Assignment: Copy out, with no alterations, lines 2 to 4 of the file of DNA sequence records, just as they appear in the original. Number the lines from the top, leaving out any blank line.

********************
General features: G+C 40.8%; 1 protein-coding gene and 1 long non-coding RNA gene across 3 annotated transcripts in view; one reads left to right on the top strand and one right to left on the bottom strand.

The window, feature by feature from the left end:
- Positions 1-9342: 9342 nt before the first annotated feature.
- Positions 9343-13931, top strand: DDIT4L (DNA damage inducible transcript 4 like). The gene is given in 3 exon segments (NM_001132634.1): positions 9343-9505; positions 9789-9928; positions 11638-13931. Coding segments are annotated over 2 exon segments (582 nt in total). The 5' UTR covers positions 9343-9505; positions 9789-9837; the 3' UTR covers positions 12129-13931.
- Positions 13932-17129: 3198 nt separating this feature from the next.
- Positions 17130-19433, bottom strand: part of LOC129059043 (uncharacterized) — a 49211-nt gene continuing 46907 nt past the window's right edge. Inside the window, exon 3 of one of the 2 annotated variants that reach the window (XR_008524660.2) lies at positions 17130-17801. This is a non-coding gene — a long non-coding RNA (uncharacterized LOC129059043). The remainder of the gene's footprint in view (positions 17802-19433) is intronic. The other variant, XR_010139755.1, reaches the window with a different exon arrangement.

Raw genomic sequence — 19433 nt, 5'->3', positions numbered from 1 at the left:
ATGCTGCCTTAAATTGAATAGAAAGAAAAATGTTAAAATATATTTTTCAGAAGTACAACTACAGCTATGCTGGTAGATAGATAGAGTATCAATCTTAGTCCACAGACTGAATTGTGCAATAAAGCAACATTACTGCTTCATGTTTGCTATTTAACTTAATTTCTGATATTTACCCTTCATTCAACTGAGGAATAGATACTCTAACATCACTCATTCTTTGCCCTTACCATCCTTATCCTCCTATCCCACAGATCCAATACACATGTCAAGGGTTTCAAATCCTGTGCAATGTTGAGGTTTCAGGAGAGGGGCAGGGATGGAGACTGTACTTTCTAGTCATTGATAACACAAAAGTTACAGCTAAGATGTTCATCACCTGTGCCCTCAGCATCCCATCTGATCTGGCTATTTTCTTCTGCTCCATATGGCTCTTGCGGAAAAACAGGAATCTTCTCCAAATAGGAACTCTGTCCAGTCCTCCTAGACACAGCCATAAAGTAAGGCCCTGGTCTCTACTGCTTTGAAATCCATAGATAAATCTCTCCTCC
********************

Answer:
The window, feature by feature from the left end:
- Positions 1-9342: 9342 nt before the first annotated feature.
- Positions 9343-13931, top strand: DDIT4L (DNA damage inducible transcript 4 like). The gene is given in 3 exon segments (NM_001132634.1): positions 9343-9505; positions 9789-9928; positions 11638-13931. Coding segments are annotated over 2 exon segments (582 nt in total). The 5' UTR covers positions 9343-9505; positions 9789-9837; the 3' UTR covers positions 12129-13931.